Monday, February 13, 2012

A little bauble for your Valentine's Day

I think "The Quiet Man" may be my favorite John Wayne movie. If you like it, too, you may know that it was based on a short story by Irish writer Maurice Walsh. It went through at least two variations, one of which appeared in the Saturday Evening Post, and another which is available in this anthology.

This is the original version of "The Quiet Man." It's a gentler "Quiet Man," a lilting love story, and quite different from the movie (starting with the names):

"I want to see Ellen settled in a place of her own," said he.

Shawn's heart lifted into his throat and stayed there. But that steadfast face with the steadfast eyes gave no sign and, moreover, he could not say a word with his heart where it was.

"Your place is small," went on the big man, "but it is and no load of debt on it, as I hear. Not much of a dowry ever came to Knockanore, and not much of a dowry can I be giving with Ellen. Say 200 pounds at the end of harvest, if prices improve. What do you say, Shawn Kelvin?"

Shawn swallowed his heart, and his voice came slow and cool "What does Ellen say?"

I haven't asked her," said Big Liam. "but what would she say, blast it?"

"Whatever she says, she will say it herself, not you, Big Liam."

But what could Ellen say? She looked within her own heart and found it empty; she looked at the granite crag of her brother's face and contemplated herself a slowly withering spinster at his fire corner; she looked up at the swell of Knockanore Hill and saw the white cottage among the green small fields below the warm brown of the heather. Oh, but the sun would shine up there in the lengthening spring day and pleasant breezes blow in sultry summer; and finally she looked at Shawn Kelvin, that firmly built, small man with the clean face and the lustrous eyes below steadfast brow. She said a prayer to her God and sank head and shoulders in a resignation more pitiful than tears, more proud than the pride of chieftains. Romance? Well away!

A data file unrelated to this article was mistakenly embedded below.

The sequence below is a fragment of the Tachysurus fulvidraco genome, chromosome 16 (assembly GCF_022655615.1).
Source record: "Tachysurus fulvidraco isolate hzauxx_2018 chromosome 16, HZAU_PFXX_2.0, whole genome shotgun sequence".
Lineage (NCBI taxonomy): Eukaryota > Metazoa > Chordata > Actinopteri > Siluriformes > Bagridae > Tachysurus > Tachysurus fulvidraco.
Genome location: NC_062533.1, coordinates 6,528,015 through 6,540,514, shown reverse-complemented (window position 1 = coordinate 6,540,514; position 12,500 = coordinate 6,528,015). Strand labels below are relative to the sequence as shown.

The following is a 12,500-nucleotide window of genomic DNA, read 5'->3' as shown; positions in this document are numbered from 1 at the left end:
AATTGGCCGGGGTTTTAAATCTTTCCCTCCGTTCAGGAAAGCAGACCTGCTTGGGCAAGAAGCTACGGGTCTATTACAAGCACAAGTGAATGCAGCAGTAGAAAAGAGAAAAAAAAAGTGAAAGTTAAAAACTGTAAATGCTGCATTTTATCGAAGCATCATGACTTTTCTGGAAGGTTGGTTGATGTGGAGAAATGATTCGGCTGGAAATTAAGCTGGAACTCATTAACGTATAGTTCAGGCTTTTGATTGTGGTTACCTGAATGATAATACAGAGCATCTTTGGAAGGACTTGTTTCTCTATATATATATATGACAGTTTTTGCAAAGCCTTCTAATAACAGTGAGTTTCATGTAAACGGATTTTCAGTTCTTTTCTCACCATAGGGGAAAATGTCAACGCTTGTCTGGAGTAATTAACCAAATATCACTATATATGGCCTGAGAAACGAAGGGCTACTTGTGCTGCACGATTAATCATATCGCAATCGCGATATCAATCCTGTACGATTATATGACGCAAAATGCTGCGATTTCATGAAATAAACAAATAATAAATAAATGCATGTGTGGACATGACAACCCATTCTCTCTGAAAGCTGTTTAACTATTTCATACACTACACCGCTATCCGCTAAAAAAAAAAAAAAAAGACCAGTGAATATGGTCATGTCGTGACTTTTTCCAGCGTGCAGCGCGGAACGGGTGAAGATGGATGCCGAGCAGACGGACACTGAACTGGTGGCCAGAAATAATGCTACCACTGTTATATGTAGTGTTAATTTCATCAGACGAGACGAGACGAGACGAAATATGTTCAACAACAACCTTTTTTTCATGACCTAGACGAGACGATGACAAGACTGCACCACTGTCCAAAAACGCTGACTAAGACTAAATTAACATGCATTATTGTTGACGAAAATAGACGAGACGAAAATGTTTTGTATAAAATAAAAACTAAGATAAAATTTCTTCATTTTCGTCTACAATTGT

Shawn was far from satisfied with resigned acceptance, but then was not the time to press for a warmer one. He knew the brother's wizened soul, guessed at the girl's clean one, and saw that she was doomed beyond hope to a fireside sordidly bought for her. Let it be his own fireside then. There were many worse ones - and God was good.

Ellen O'Grady married Shawn Kelvin. One small statement and it holds the risk of tragedy, the chance of happiness, the probability of mere endurance - choices wide as the world.

Don't worry. You still get a donnybrook out of it!

I couldn't decide whether to give it to you for St. Valentine's Day, or St Patrick's Day, or midway between the two. So here it is, a day early, and you can decide whether to curl up and read it with somebody tomorrow, or file it away for the day when everyone is Irish! Enjoy!

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